Stop in beautiful Lennox Island at the Mi’kmaq Cultural Centre to learn about the history, culture, language and spirituality of the Mi’kmaq people who have called PEI home for 12,000 years. The centre has interpretive displays, artifacts, photographs and educational programming. While on the island, you’ll find plenty of other opportunities for meaningful cultural engagement, including learning about quill work, creating a traditional hand drum or taking part in baking bannock.

Get Sandy at the Perfect Beach

No visit to PEI is complete without a beach trip and one of the nicest on this drive has to be Jacques Cartier Provincial Park, which has a soft sandy beach and rolling waves as far as the eye can see.

Related: If you’re travelling to the East Coast and in search of great beaches, we’ve got a round up of the best in Nova Scotia. 

See Lighthouses Galore

Visit a lighthouse…or several. The route will take you to some of the most scenic lighthouses on the island. Take time to explore at least one of them (or all, if you love lighthouses as much as we do). The iconic black and white stripes of the West Point Lighthouse are particularly scenic. Built in 1875, the lighthouse is the tallest on the island (69 feet!) and houses a museum as well as an inn.

Anne of Green Gables PEI

Photo by John Sylvester/Tourism PEI

Central Coastal Drive

This incredible coastal drive takes you from the Red Sands Shore in the south to the Green Gables Shore in the north, providing you with some of the most iconic Prince Edward Island scenery.

As you cross over the Confederation Bridge, you’ll find yourself already on the Central Coastal route. For 253 km, the road travels by white-sand beaches, sprawling farmland and charming fishing communities. You could easily spend your entire holiday in Prince Edward Island just getting lost in the dreamy landscape of the Green Gables Shore (we especially love the North Rustico area) but there’s so much more to discover on this beautiful drive.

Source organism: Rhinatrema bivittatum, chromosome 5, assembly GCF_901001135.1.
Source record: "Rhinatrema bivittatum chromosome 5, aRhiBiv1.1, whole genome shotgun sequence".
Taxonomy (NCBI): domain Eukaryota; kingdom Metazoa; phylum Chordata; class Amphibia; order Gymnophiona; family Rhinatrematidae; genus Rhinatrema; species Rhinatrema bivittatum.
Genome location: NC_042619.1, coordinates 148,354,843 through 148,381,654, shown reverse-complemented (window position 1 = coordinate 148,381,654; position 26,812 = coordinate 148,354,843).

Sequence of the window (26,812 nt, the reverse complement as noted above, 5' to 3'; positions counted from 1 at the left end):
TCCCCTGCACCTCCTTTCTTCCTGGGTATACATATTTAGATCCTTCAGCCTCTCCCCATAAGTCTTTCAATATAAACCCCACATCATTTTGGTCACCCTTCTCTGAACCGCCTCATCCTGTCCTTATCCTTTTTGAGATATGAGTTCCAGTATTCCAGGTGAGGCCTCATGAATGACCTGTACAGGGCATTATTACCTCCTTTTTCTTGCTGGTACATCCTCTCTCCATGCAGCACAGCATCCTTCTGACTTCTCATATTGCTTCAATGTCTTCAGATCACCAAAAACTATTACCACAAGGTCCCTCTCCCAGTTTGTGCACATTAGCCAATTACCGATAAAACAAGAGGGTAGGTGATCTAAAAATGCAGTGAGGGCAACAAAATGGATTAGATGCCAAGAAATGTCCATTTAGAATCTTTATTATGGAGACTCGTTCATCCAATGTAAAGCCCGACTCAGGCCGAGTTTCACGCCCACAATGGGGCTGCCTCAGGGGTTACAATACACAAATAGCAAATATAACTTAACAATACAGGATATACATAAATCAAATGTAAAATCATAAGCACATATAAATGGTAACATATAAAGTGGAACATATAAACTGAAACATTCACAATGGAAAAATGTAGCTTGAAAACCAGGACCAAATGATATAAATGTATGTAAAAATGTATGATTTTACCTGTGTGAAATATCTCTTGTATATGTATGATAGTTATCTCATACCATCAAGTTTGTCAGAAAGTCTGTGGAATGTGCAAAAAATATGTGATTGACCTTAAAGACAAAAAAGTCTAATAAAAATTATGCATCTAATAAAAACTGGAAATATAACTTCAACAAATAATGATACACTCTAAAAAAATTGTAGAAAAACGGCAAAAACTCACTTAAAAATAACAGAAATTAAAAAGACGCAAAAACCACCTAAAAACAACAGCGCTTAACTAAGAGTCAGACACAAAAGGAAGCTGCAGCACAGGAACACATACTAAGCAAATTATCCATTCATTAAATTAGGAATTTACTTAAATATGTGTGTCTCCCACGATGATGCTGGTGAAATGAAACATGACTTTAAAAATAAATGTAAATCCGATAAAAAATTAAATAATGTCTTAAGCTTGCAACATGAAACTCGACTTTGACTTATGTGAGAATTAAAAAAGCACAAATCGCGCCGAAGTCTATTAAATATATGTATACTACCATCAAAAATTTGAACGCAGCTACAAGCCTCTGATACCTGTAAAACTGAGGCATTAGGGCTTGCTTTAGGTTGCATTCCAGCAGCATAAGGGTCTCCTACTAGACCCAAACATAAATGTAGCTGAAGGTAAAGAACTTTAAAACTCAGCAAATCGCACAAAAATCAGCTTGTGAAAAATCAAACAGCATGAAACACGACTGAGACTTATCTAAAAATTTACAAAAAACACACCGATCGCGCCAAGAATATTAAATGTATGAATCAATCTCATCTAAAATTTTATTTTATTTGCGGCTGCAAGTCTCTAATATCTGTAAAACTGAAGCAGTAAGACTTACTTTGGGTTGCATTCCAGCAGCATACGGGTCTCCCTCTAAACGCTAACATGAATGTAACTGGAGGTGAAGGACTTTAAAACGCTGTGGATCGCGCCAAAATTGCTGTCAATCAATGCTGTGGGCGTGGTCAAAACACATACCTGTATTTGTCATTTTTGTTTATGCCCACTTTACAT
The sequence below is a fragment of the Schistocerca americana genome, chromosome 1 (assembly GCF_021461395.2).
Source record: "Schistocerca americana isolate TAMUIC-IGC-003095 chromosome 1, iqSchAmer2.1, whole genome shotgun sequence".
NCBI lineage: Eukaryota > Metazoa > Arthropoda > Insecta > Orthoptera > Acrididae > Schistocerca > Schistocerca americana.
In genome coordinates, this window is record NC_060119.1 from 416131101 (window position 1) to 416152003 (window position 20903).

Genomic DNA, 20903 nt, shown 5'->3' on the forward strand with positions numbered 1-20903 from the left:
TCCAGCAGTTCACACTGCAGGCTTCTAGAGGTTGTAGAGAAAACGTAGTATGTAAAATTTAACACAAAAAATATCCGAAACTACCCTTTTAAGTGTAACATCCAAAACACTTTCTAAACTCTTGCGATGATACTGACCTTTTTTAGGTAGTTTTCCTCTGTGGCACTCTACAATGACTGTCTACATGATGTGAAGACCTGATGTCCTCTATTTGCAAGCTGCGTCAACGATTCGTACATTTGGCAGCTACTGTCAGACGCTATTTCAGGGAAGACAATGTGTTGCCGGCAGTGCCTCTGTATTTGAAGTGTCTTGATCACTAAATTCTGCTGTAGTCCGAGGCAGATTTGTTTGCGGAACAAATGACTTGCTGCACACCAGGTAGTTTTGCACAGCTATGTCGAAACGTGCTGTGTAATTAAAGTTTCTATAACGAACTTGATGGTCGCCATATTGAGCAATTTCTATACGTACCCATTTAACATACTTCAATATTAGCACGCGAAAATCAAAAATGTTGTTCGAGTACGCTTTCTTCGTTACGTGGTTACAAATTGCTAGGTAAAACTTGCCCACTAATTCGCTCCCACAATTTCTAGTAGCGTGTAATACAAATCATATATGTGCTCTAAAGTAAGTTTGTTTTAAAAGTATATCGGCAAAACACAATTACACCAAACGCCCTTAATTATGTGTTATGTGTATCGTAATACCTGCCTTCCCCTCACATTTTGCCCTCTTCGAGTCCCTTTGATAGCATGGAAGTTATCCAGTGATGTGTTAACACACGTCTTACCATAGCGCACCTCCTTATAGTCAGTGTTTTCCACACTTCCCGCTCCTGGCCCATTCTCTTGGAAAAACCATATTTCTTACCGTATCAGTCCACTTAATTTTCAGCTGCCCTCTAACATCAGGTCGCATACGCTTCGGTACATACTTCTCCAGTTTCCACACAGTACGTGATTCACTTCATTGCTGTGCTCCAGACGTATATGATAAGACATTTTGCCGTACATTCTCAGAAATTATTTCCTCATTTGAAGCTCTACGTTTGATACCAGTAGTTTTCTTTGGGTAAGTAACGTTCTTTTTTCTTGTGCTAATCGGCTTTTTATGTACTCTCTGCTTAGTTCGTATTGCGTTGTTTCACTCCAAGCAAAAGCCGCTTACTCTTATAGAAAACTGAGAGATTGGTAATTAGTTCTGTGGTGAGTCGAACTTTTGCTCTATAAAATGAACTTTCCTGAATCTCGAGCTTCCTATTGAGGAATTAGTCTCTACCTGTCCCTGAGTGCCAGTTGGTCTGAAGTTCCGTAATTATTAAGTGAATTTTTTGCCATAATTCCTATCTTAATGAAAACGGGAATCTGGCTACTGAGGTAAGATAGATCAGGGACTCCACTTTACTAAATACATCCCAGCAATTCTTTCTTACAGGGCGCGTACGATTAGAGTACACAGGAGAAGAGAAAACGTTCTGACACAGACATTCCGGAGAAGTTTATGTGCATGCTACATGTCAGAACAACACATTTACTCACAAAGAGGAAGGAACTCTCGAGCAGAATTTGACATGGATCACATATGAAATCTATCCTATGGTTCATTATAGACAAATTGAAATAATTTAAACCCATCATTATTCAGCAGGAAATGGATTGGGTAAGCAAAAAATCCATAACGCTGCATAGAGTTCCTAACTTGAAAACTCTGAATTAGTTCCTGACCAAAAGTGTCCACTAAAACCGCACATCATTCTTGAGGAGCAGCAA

The Central Coastal region stretches west from Charlottetown to Summerside (where it connects to the North Cape Coastal Route) and contains the entire middle of the province, from the Gulf of St. Lawrence to the Northumberland Strait. This is the region where you’ll discover towering red cliffs and soft sandy beaches, the rolling green hills that became so famous in Lucy Maud Montgomery’s novel (and the movie adaptations), Anne of Green Gables.

Confederation Bridge. Photo c/o Tourism PEI

Don’t miss these highlights on the Central Coastal Drive:

Combine a Beach Trip with Amazing Views

We love seeing the impressive Confederation Bridge stretched out over the water. If you do too, head to Chelton Beach Provincial Park to relax on the sandy red shore while having an unobstructed view of the bridge.

Enjoy some Anne on the Green Gables Shore

Fans from all over the world flock to PEI every year to see the place that inspired the Anne of Green Gables series. There are a few key places to visit if you love Anne as much as we do. The Anne of Green Gables Museum is located in Park Corner and centred around a home of the family — including the parlour where LM Montgomery was married. In Cavendish, explore the Green Gables Heritage Place and take a guided tour of the site of the author’s home.

Spend a few days in historic Charlottetown

Charlottetown is easy to explore and full of delightful places to eat, drink and shop. You’ll enjoy strolling along the Victorian streets and exploring some of the green spaces in Victoria Park. Take a walking tour to learn about the city’s history and don’t leave without having at least one ice cream cone from Cows.

Related: See our list of Amazing Places to Eat in Charlottetown for suggestions on where to dine in 2022.